+44 (0)1509 263171
Please use this identifier to cite or link to this item:
|Title: ||A comparison of residential energy demand behaviour in Britain and Australia|
|Authors: ||Hallin, Sven|
Weyman-Jones, Thomas G.
|Issue Date: ||2018|
|Publisher: ||Scientific Research Publishing|
|Citation: ||HALLIN, S. and WEYMAN-JONES, T.G., 2018. A comparison of residential energy demand behaviour in Britain and Australia. Open Journal of Energy Efficiency, [in press].|
|Abstract: ||This research highlights an interesting finding comparing energy use in the residential sector in the United Kingdom and Australia. Energy consumed per capita is largely similar, however the energy available is manifestly different. Australia is blessed with a greater abundance of energy than the United Kingdom. Particularly, in the main area of study in Australia, Victoria state, Brown coal is easy and cheap to access. It is therefore politically more difficult to argue that the population afford more expensive sustainable energy resources even though Australia is one of the countries that can readily produce this type of energy. Britain, however, is a net importer of energy. A large proportion of this energy is natural gas which is a fossil fuel, and therefore contributes to the negative effects of climate change. The findings of this research focus on what motivates residential users of energy to use energy more sustainably. It presents the conclusions of previous research as a backdrop, and reveals the complexity of occupant behaviour. Key drivers are financial incentives and the role of large organisations such as governments in influencing behaviour. This may take significant time.|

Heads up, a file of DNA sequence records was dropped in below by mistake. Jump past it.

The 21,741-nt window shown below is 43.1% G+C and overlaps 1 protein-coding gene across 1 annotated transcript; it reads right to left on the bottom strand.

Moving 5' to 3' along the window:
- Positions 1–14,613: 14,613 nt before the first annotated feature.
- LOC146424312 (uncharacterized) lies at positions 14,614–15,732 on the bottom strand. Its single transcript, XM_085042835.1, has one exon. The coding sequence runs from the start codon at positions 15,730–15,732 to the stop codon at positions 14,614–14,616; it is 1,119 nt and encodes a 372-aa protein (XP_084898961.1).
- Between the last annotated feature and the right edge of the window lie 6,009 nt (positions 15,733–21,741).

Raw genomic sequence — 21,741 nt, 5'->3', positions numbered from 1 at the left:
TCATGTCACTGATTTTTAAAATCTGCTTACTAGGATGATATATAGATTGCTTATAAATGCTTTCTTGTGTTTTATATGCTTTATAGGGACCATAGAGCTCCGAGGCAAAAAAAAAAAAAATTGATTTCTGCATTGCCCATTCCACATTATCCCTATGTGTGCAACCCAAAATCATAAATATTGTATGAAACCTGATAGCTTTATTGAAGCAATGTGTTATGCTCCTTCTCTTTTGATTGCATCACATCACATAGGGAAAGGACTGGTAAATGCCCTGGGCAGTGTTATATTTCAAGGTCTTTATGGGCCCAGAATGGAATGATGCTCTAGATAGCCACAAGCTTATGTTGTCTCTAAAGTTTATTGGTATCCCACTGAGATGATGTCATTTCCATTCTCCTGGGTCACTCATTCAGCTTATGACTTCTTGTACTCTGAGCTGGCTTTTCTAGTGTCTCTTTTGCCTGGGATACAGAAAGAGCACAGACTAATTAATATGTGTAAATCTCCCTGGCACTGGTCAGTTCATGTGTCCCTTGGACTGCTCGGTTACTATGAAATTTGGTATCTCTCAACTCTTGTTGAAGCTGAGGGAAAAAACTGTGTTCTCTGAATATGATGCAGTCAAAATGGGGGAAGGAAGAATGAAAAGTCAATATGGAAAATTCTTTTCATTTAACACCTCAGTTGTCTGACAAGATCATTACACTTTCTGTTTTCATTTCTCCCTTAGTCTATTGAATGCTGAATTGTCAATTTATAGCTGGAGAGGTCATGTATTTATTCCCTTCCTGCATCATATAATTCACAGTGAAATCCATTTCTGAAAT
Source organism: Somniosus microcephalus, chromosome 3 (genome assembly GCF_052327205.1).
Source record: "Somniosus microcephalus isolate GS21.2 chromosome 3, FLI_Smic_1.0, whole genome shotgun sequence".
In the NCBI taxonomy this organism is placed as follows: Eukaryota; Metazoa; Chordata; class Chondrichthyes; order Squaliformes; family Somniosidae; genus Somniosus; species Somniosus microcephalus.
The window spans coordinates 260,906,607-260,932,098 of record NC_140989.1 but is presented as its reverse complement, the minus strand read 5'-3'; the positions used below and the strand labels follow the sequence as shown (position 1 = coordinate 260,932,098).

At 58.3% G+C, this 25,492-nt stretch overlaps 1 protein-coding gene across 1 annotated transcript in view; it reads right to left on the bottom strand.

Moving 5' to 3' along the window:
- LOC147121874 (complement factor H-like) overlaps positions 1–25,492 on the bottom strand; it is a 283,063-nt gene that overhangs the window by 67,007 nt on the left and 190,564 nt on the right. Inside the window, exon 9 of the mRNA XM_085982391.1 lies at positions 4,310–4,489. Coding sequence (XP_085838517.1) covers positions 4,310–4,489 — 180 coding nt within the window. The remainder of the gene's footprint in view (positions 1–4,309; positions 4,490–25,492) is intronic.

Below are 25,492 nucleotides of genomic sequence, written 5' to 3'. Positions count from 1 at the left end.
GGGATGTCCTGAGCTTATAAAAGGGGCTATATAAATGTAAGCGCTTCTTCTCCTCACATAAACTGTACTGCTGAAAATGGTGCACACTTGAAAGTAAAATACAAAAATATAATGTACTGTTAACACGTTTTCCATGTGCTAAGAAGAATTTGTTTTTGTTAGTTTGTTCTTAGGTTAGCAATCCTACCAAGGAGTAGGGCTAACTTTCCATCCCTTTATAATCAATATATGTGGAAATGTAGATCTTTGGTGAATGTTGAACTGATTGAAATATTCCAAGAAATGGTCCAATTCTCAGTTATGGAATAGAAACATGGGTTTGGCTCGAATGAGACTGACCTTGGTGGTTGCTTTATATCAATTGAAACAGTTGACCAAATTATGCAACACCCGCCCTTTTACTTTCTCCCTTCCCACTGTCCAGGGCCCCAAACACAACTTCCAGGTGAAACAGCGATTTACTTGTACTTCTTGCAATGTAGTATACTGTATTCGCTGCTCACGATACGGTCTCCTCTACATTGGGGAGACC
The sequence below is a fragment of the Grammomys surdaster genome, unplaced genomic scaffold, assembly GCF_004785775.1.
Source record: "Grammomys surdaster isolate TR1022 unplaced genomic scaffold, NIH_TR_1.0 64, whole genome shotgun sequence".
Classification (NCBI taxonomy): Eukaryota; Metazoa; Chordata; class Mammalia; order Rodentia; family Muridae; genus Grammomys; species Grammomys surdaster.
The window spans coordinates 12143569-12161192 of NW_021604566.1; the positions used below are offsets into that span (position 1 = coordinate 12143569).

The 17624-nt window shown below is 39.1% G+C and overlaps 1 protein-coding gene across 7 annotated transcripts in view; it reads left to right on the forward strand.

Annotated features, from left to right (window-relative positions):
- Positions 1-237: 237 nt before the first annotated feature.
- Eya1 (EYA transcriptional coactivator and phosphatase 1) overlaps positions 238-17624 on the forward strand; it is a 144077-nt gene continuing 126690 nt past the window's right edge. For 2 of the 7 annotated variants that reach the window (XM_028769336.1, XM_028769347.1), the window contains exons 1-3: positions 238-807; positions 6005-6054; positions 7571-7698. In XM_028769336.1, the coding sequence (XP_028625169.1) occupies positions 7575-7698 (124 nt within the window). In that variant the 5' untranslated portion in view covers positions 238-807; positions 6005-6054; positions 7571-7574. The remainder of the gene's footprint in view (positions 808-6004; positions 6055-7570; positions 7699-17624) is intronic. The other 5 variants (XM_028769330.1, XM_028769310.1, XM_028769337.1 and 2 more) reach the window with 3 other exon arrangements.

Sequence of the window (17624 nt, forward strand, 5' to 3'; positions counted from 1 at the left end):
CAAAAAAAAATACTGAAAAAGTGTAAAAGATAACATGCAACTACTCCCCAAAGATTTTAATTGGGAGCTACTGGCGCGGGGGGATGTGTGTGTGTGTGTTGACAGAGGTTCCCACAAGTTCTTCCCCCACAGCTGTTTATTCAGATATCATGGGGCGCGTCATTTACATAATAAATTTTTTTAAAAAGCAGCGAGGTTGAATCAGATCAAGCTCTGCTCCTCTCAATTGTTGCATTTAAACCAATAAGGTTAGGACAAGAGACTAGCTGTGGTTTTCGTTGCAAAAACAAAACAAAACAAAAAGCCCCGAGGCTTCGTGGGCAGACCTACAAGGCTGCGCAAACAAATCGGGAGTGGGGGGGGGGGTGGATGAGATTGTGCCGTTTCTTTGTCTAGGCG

|Description: ||This paper is closed access until it is published.|
|Sponsor: ||This research was made possible by EPSRC support for the London-Loughborough Centre for Doctoral Research in Energy Demand, grant number EP/H009612/1.|
|Version: ||Accepted for publication|
|Publisher Link: ||https://www.scirp.org/journal/ojee/|
|Appears in Collections:||Closed Access (Design School)|
Files associated with this item:
Items in DSpace are protected by copyright, with all rights reserved, unless otherwise indicated.